SUMMARY

[0005] Apparatus and associated devices relate to a seeker for a seeker for a Semi-Active Laser (SAL) guided missile. The seeker includes a Short-Wave Infra-Red (SWIR) camera. The SWIR camera includes a focal plane array having an imaging region comprising a plurality of pixels. The SWIR camera includes an optical lens stack configured to receive SWIR light from a scene aligned along an optical axis of the optical lens stack. The optical lens stack is further configured to focus at least a portion of the received SWIR light onto the imaging region of the focal plane array thereby forming an image of the aligned scene. The image includes pixel intensity data generated by the plurality of pixels. The seeker includes a Pulse Timing Logic (PTL) detector. The PTL detector includes a SWIR photo detector aligned parallel to the optical axis so as to be operable to detect a sequence of SWIR pulses generated by a SAL target designator and reflected by the aligned scene. The PTL detector includes a pulse timer configured to identify a sequence pattern of the detected sequence of SWIR pulses. The pulse timer is further configured to predict a timing of a next SWIR pulse in the identified sequence pattern so as to synchronize the SWIR camera exposure to capture a next image of the aligned scene at the predicted timing of the next SWIR pulse.

[0006] Some embodiments relate to a method for guiding a missile to a Semi-Active Laser (SAL) designated target. The method includes detecting a sequence of Short-Wave Infra-Red (SWIR) pulses generated by a SAL target designator and reflected by a scene. The method includes identifying a sequence pattern of the detected sequence of SWIR pulses. The method includes predicting, based on the identified sequence pattern, a timing of a next SWIR pulse in the identified sequence pattern. The method includes synchronizing an SWIR camera exposure to the predicted timing of the next SWIR pulse. The method includes capturing an image of the scene at the predicted timing of the next SWIR pulse. The method also includes identifying, based on the captured image, a pixel location corresponding to a measure of a center of the next SWIR pulse.

BRIEF DESCRIPTION OF THE DRAWINGS

[0007] FIG. 1 is a schematic diagram of an exemplary scenario in which a precision guided weapon is equipped with a seeker that has a SWIR camera that has its exposure controlled by a PTL detector.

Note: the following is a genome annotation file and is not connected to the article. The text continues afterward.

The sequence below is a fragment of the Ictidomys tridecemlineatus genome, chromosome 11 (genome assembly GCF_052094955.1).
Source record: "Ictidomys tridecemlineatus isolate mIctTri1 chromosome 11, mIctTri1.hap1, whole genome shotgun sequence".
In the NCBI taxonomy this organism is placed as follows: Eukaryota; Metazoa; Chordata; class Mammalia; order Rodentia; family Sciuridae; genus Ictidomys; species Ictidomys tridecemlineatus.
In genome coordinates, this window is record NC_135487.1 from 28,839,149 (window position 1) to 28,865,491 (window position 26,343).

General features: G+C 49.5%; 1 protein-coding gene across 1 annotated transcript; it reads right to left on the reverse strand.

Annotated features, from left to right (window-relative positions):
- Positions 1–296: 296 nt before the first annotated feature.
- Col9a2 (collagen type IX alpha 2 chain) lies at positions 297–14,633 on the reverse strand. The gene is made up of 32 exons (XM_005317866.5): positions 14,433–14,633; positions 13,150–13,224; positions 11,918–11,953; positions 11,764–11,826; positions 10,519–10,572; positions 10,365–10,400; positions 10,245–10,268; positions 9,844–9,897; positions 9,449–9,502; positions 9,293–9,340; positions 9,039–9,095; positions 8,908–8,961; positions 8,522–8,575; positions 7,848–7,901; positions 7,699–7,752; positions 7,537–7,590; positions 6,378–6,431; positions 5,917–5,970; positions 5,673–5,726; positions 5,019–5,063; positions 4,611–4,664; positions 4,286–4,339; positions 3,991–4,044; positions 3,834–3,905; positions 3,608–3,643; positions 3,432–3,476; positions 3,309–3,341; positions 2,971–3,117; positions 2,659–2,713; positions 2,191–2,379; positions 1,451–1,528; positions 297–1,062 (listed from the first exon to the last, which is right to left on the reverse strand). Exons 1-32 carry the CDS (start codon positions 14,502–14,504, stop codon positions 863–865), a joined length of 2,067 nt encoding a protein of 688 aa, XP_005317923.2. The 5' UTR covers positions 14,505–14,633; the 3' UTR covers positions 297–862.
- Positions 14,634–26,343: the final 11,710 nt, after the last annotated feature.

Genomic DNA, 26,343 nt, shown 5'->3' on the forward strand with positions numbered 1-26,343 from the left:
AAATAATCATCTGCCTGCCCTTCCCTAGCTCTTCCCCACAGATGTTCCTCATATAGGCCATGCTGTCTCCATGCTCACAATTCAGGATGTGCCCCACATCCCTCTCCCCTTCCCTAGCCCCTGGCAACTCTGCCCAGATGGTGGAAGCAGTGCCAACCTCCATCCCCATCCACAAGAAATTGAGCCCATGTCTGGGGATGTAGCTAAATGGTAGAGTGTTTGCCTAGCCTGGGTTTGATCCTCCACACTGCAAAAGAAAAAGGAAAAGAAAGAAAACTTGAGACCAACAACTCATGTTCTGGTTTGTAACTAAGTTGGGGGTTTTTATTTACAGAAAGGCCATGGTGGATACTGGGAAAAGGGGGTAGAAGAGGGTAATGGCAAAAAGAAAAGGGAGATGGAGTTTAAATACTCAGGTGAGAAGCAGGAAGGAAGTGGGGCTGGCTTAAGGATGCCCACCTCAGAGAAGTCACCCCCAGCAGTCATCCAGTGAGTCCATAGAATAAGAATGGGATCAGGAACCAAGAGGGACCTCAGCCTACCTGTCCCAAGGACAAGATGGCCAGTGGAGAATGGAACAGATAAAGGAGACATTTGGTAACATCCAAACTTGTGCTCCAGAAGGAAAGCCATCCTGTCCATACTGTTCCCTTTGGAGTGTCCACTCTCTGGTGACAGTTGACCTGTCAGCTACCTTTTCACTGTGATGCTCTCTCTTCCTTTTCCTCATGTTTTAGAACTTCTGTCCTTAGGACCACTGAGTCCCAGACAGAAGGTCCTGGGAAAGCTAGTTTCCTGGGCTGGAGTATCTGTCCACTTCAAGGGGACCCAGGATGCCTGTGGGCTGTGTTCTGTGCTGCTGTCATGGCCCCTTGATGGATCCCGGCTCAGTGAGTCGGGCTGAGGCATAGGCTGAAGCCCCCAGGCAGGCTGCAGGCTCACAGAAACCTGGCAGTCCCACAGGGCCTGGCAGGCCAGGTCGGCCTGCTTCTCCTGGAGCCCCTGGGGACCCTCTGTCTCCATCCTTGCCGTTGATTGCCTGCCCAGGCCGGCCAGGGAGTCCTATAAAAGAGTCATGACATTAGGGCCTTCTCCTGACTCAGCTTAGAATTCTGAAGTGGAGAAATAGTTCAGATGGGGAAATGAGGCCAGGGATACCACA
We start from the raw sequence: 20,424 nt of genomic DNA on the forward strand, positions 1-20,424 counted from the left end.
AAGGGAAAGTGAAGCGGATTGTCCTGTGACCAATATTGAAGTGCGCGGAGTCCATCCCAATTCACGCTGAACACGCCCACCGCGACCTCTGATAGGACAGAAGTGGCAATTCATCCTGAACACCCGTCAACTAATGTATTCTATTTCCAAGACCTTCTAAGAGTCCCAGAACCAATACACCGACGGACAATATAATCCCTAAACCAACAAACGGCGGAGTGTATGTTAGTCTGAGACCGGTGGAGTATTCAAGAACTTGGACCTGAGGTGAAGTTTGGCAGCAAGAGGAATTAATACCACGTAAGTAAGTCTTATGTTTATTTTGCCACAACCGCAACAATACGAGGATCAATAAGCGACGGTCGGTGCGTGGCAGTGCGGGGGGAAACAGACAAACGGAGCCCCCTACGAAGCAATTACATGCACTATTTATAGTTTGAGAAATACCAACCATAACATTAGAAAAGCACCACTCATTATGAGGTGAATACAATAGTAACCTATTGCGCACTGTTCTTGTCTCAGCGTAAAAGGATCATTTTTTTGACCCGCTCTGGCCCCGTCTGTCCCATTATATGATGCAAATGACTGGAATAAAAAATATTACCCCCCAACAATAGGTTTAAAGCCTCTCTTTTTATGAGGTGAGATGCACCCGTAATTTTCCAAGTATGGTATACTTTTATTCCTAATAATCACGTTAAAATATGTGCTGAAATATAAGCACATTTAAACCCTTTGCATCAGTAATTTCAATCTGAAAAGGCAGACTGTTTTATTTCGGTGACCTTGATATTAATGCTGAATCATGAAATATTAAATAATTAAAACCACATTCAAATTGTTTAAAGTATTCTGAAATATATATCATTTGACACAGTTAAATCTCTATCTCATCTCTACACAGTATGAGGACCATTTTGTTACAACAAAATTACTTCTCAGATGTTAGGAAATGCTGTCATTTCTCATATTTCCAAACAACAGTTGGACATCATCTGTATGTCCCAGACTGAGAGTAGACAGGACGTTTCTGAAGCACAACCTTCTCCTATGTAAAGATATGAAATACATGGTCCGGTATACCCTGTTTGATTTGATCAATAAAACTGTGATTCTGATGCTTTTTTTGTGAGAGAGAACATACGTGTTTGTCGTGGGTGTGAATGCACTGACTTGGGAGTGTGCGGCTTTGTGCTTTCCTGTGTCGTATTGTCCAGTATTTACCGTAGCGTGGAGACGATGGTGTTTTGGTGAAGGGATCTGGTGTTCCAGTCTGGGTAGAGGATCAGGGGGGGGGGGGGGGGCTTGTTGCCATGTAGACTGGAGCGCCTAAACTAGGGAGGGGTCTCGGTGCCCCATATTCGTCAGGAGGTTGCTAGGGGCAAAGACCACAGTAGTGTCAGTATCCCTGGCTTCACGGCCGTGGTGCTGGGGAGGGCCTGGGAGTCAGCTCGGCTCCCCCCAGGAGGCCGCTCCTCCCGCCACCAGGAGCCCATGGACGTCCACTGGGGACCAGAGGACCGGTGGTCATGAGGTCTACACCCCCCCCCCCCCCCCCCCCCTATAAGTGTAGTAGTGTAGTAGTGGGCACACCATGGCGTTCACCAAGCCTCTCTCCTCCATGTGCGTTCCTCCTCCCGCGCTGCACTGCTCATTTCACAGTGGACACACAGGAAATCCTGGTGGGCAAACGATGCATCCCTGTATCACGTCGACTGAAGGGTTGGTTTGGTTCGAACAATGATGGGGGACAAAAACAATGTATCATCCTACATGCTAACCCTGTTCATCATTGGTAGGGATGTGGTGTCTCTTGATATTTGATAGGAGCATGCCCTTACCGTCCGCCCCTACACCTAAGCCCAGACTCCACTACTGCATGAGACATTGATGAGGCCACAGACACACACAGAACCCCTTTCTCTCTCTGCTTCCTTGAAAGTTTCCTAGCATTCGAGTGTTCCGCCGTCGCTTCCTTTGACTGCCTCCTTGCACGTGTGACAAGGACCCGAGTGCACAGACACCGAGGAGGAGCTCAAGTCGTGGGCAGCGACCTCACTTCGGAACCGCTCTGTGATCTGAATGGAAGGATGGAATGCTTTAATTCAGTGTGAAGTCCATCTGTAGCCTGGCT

[0008] FIG. 2 is a schematic view of an exemplary seeker having SWIR shutter control by a PTL detector.

[0009] FIG. 3 depicts a graph of the timing of the detected sequence of SWIR pulses and the shutter control of a SWIR camera.

[0010] FIG. 4 is a block diagram of an exemplary seeker that provides shutter control of a SWIR camera based on a PTL detector predicting the timing of a next SWIR pulse.

[0011] FIG. 5 is a flowchart of an exemplary method for guiding a missile to a Semi-Active Laser (SAL) designated target.

[0012] FIGS. 6A-6D are schematic diagrams of an exemplary PTL detector circuit.

DETAILED DESCRIPTION

[0013] Apparatus and associated methods relate to a seeker for a Semi-Active Laser (SAL) guided missile. The seeker has a Short-Wave InfraRed (SWIR) camera and a Pulse Timing Logic (PTL) detector. The PTL detector has a SWIR photo detector axially aligned with a lens stack of the SWIR camera. The SWIR photo detector is configured to detect a sequence of SWIR pulses generated by a SAL target designator and reflected by a designated target. The PTL detector has a pulse timer configured to identify a sequence pattern of the detected sequence of SWIR pulses, and to predict the timing of a next SWIR pulse in the identified sequence pattern so as to synchronize exposure of the SWIR camera to capture a next image of the designated target at the predicted timing of the next SWIR pulse. Such exposure timing can advantageously improve the signal to noise ratio of the next image.